Meta-Analysis of Perioperative Beta-Blockers Doesn’t Support Routine Use
Clinical question: Are perioperative beta-blockers effective in preventing cardiac events in noncardiac surgery?
Background: The American College of Cardiology (ACC) and American Heart Association (AHA) guidelines for noncardiac surgery recommend beta-blockers for high-risk patients undergoing intermediate or high-risk surgery. The results of previous randomized controlled trials have been inconsistent.
Study design: Meta-analysis.
Setting: Literature search of PubMed, Embase, and the Cochrane Library.
Synopsis: Thirty-three randomized, controlled trials—which included 12,306 patients—were selected for statistical analysis. In these trials, beta-blockers were initiated in the perioperative period with 30-day followup for outcomes of interest. Overall, perioperative beta-blocker use was associated with a 35% risk reduction in nonfatal MI, a 116% increased risk of nonfatal stroke, and no significant difference in all-cause mortality. Trials with higher levels of bias showed greater statistical benefit of beta-blockers. Of note, the POISE trial carried the largest amount of weight, accounting for nearly two-thirds of the total number of patients included in treatment arms.
The application of this data is challenging, as studies differ in several important variables, such as timing of beta-blocker initiation, dosing regimen, and duration of treatment. The POISE trial, in particular, employed a very large dose of metoprolol, compared with doses of beta-blockers used in other studies. There is less data regarding the perioperative efficacy of beta-blockers when therapy is started well before surgery.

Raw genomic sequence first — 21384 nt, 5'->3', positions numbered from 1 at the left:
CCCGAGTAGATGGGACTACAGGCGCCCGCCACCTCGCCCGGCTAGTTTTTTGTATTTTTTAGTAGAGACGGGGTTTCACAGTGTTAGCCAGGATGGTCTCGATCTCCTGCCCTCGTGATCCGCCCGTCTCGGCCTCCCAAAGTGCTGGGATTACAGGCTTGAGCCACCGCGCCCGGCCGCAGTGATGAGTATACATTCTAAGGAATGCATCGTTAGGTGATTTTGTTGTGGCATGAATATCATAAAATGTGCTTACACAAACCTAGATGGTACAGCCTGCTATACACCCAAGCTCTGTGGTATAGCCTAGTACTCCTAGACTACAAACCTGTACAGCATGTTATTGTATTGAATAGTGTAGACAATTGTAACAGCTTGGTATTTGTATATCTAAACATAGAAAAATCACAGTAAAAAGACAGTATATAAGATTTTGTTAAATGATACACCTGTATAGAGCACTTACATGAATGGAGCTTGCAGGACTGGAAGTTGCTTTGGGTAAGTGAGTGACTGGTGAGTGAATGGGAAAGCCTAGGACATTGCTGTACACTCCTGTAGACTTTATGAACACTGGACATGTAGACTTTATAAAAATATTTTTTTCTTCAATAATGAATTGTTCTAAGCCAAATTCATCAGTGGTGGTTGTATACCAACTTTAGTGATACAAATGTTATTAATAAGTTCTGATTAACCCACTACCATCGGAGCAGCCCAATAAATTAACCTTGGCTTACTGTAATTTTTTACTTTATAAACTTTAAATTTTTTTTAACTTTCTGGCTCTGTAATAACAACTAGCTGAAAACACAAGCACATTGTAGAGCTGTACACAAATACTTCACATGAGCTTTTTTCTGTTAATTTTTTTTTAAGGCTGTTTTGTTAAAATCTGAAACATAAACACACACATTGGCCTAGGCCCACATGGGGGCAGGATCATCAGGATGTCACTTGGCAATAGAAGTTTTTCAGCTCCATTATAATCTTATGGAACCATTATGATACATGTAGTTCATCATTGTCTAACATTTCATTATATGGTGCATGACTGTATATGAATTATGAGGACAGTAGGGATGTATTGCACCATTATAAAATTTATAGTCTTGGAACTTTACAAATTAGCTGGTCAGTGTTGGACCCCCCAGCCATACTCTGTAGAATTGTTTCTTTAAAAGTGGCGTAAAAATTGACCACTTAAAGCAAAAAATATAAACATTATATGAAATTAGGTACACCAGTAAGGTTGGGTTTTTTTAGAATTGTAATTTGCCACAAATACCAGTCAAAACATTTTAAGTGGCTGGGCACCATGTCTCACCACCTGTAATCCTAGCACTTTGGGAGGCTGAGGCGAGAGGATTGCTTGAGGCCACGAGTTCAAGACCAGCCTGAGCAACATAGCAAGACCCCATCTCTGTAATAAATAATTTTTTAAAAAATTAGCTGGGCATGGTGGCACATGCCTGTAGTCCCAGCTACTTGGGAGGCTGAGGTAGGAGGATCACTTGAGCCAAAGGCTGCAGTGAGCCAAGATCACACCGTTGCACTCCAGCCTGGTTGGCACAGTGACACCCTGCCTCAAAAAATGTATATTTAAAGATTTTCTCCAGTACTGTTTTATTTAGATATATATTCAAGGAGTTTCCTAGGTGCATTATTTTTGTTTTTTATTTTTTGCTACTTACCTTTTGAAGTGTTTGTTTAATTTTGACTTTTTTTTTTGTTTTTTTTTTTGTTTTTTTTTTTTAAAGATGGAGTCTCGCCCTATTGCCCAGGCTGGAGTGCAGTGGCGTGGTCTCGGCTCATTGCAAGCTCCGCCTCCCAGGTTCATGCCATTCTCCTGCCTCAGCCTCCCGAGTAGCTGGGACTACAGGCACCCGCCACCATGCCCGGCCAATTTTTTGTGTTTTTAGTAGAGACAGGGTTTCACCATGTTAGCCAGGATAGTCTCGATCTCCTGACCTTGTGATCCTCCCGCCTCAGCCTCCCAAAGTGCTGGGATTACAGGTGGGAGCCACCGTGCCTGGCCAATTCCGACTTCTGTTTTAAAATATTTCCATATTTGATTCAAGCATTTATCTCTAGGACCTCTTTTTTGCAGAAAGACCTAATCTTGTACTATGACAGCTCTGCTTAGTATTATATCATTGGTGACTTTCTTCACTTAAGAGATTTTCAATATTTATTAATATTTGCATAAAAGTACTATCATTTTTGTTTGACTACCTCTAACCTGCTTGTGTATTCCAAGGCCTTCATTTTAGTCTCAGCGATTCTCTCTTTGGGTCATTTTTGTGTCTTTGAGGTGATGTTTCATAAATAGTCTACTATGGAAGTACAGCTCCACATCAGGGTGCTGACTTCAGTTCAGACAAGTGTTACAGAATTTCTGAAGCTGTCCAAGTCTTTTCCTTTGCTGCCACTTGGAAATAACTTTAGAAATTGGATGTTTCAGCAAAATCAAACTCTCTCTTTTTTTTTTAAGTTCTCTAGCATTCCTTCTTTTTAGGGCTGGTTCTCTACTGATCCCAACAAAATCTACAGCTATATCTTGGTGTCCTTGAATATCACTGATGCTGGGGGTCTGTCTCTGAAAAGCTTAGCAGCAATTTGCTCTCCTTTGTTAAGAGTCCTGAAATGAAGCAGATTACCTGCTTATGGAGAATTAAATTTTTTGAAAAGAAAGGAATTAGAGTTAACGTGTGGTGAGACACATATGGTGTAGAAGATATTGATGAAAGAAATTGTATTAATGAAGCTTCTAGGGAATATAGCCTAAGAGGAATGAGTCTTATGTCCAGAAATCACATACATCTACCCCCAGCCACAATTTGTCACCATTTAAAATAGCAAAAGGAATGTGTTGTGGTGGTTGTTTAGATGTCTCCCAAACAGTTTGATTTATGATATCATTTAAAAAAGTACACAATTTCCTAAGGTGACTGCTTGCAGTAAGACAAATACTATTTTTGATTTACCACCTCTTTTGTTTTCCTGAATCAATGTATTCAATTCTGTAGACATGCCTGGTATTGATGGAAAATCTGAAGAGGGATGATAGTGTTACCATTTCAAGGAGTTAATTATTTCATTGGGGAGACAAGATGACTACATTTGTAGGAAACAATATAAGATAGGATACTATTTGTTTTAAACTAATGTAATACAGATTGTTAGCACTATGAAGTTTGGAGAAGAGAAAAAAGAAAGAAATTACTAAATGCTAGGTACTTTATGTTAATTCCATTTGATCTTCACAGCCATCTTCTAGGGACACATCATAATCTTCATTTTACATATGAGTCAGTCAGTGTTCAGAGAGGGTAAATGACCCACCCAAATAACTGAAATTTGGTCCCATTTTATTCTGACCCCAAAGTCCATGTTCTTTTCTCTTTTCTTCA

Bottom line: Current evidence does not support the routine use of beta-blockers started immediately prior to noncardiac surgery to prevent perioperative cardiac events.
Citation: Bangalore S, Wetterslev J, Pranesh S, et al. Perioperative beta-blockers in patients having non-cardiac surgery: a meta-analysis. Lancet. 2008;372:1962-1976.
Perioperative Ischemic Stroke an Important Cause of Morbidity and Mortality in Noncardiac Surgery
Clinical question: What are the incidence, risk factors, and outcomes of acute ischemic stroke in nonvascular surgery?
Background: Ischemic stroke is a well-understood complication of cardiovascular surgery. However, little data exist in medical literature regarding the frequency, associations, and outcomes of perioperative ischemic stroke in noncardiac surgery.
Study design: Observational chart review using administrative data.
Setting: The Nationwide Inpatient Sample, a public-use database, in which approximately 1,000 hospitals submit data from nonfederal acute-care hospitals.
Synopsis: Three common surgeries were sampled from an administrative database to characterize the epidemiology of perioperative ischemic stroke in noncardiac surgery. This outcome occurred in 0.7% of hemicolectomy patients; 0.2% of total hip replacement patients; and 0.6% of lobectomy/segmental lung resection patients. Studying the rate of perioperative ischemic stroke in coronary artery bypass graft (CABG) patients validated the authors’ method of data extraction. This rate was consistent with prior studies of this outcome in cardiovascular surgery patients.
Multivariate analysis showed that renal disease (odds ratio 3.0), atrial fibrillation (OR 2.0), prior stroke (OR 1.6), and valvular disease (OR 1.5) are statistically associated with an increased risk of perioperative ischemic stroke. The primary outcome was associated with a marked increase in the odds of in-hospital mortality or need for chronic care upon hospital discharge.
This study is limited by its use of administrative coding data, as well as potential bias introduced by the use of only three major types of surgery.
Bottom line: Ischemic stroke is a serious complication of intermediate and major noncardiovascular surgery. It is associated with poor patient outcomes; more evidence is needed to confirm associations with this outcome and to discover strategies to reduce risk.
Citation: Bateman B, Schum-acher H, Wang S, et al. Perioperative acute ischemic stroke in non-cardiac and nonvascular surgery. Anesthesiology. 2009;110:231-238.